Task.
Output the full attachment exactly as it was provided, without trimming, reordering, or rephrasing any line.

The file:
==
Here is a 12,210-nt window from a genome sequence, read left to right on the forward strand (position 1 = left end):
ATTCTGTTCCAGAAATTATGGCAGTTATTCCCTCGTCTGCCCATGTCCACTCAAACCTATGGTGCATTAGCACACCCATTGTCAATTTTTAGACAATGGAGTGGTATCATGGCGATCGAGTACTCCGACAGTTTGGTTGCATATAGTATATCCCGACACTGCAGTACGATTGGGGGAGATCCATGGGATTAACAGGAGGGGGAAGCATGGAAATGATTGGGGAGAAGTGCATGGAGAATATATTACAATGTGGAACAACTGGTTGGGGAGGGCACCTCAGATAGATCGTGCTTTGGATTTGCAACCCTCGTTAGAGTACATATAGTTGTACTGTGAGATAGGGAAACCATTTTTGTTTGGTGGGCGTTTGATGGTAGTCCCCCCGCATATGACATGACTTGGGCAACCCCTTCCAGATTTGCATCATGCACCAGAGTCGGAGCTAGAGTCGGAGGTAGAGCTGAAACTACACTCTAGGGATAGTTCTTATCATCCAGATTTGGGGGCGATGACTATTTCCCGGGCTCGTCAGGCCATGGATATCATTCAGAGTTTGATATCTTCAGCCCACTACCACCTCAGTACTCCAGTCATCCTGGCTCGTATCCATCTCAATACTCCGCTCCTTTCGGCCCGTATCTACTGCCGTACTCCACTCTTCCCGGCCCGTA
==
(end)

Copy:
Here is a 12,210-nt window from a genome sequence, read left to right on the forward strand (position 1 = left end):
ATTCTGTTCCAGAAATTATGGCAGTTATTCCCTCGTCTGCCCATGTCCACTCAAACCTATGGTGCATTAGCACACCCATTGTCAATTTTTAGACAATGGAGTGGTATCATGGCGATCGAGTACTCCGACAGTTTGGTTGCATATAGTATATCCCGACACTGCAGTACGATTGGGGGAGATCCATGGGATTAACAGGAGGGGGAAGCATGGAAATGATTGGGGAGAAGTGCATGGAGAATATATTACAATGTGGAACAACTGGTTGGGGAGGGCACCTCAGATAGATCGTGCTTTGGATTTGCAACCCTCGTTAGAGTACATATAGTTGTACTGTGAGATAGGGAAACCATTTTTGTTTGGTGGGCGTTTGATGGTAGTCCCCCCGCATATGACATGACTTGGGCAACCCCTTCCAGATTTGCATCATGCACCAGAGTCGGAGCTAGAGTCGGAGGTAGAGCTGAAACTACACTCTAGGGATAGTTCTTATCATCCAGATTTGGGGGCGATGACTATTTCCCGGGCTCGTCAGGCCATGGATATCATTCAGAGTTTGATATCTTCAGCCCACTACCACCTCAGTACTCCAGTCATCCTGGCTCGTATCCATCTCAATACTCCGCTCCTTTCGGCCCGTATCTACTGCCGTACTCCACTCTTCCCGGCCCGTA